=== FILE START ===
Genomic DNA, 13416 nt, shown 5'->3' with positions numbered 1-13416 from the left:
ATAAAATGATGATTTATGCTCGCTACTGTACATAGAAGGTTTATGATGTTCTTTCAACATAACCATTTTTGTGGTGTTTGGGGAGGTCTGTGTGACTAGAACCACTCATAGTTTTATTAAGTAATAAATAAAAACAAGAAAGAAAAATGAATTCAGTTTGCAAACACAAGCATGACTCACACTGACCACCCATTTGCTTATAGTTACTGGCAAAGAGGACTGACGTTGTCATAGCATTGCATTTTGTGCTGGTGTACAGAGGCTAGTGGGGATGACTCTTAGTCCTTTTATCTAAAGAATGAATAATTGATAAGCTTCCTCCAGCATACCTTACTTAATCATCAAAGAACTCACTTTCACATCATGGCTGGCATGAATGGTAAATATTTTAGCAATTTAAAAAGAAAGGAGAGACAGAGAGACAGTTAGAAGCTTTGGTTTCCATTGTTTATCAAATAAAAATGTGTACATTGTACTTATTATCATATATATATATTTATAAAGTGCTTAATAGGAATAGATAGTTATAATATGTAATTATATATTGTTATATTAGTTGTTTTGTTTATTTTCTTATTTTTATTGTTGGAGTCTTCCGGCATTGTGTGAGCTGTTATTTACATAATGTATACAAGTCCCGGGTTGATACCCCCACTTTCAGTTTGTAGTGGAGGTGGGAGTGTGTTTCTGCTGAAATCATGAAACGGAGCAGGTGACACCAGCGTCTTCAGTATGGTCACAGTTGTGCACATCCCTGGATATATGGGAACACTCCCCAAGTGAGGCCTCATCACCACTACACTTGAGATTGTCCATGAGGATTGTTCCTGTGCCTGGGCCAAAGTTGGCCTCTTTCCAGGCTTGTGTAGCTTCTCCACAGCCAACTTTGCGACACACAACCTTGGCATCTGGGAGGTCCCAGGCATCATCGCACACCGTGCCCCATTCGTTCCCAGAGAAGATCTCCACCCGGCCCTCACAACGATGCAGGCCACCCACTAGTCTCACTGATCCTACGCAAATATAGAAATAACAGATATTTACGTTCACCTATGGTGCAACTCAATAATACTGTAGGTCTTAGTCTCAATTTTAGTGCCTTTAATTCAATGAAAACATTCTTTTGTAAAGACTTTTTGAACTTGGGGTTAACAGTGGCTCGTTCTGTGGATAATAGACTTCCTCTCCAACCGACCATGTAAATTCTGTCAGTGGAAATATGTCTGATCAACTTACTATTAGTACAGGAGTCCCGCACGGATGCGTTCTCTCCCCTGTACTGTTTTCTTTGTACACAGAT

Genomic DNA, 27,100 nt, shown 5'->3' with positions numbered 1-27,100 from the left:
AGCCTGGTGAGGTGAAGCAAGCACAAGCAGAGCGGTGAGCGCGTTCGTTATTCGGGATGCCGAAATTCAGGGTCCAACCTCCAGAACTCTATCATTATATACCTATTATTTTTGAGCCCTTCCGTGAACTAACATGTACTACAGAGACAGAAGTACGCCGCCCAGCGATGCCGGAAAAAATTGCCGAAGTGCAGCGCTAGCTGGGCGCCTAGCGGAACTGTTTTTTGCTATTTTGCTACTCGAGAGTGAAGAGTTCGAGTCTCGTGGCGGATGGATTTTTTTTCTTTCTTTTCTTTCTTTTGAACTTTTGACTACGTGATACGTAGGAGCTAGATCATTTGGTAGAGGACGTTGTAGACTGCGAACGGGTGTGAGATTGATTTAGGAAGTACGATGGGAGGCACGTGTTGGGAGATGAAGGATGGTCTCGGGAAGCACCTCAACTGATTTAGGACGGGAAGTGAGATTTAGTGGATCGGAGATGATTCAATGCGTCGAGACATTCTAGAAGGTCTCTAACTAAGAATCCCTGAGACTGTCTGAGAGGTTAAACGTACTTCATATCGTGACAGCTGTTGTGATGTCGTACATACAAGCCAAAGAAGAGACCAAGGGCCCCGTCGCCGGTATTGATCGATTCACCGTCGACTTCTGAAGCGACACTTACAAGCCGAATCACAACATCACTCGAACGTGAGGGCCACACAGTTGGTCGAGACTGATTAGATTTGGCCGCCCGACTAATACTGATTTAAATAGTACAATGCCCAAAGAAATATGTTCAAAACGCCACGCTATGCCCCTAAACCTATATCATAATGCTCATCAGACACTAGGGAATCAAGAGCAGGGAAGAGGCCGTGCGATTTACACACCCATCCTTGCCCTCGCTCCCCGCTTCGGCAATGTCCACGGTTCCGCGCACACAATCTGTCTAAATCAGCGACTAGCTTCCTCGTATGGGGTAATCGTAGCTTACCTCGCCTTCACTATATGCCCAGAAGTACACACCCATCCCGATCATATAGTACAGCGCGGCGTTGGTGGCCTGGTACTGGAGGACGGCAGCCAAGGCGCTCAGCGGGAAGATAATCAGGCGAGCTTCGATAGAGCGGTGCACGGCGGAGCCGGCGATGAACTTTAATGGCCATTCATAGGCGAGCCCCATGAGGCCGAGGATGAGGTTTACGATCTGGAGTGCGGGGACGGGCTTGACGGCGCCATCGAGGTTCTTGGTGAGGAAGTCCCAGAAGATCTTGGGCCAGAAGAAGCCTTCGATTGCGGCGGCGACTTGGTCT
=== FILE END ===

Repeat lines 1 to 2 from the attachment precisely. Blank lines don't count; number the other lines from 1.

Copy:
Genomic DNA, 13416 nt, shown 5'->3' with positions numbered 1-13416 from the left:
ATAAAATGATGATTTATGCTCGCTACTGTACATAGAAGGTTTATGATGTTCTTTCAACATAACCATTTTTGTGGTGTTTGGGGAGGTCTGTGTGACTAGAACCACTCATAGTTTTATTAAGTAATAAATAAAAACAAGAAAGAAAAATGAATTCAGTTTGCAAACACAAGCATGACTCACACTGACCACCCATTTGCTTATAGTTACTGGCAAAGAGGACTGACGTTGTCATAGCATTGCATTTTGTGCTGGTGTACAGAGGCTAGTGGGGATGACTCTTAGTCCTTTTATCTAAAGAATGAATAATTGATAAGCTTCCTCCAGCATACCTTACTTAATCATCAAAGAACTCACTTTCACATCATGGCTGGCATGAATGGTAAATATTTTAGCAATTTAAAAAGAAAGGAGAGACAGAGAGACAGTTAGAAGCTTTGGTTTCCATTGTTTATCAAATAAAAATGTGTACATTGTACTTATTATCATATATATATATTTATAAAGTGCTTAATAGGAATAGATAGTTATAATATGTAATTATATATTGTTATATTAGTTGTTTTGTTTATTTTCTTATTTTTATTGTTGGAGTCTTCCGGCATTGTGTGAGCTGTTATTTACATAATGTATACAAGTCCCGGGTTGATACCCCCACTTTCAGTTTGTAGTGGAGGTGGGAGTGTGTTTCTGCTGAAATCATGAAACGGAGCAGGTGACACCAGCGTCTTCAGTATGGTCACAGTTGTGCACATCCCTGGATATATGGGAACACTCCCCAAGTGAGGCCTCATCACCACTACACTTGAGATTGTCCATGAGGATTGTTCCTGTGCCTGGGCCAAAGTTGGCCTCTTTCCAGGCTTGTGTAGCTTCTCCACAGCCAACTTTGCGACACACAACCTTGGCATCTGGGAGGTCCCAGGCATCATCGCACACCGTGCCCCATTCGTTCCCAGAGAAGATCTCCACCCGGCCCTCACAACGATGCAGGCCACCCACTAGTCTCACTGATCCTACGCAAATATAGAAATAACAGATATTTACGTTCACCTATGGTGCAACTCAATAATACTGTAGGTCTTAGTCTCAATTTTAGTGCCTTTAATTCAATGAAAACATTCTTTTGTAAAGACTTTTTGAACTTGGGGTTAACAGTGGCTCGTTCTGTGGATAATAGACTTCCTCTCCAACCGACCATGTAAATTCTGTCAGTGGAAATATGTCTGATCAACTTACTATTAGTACAGGAGTCCCGCACGGATGCGTTCTCTCCCCTGTACTGTTTTCTTTGTACACAGAT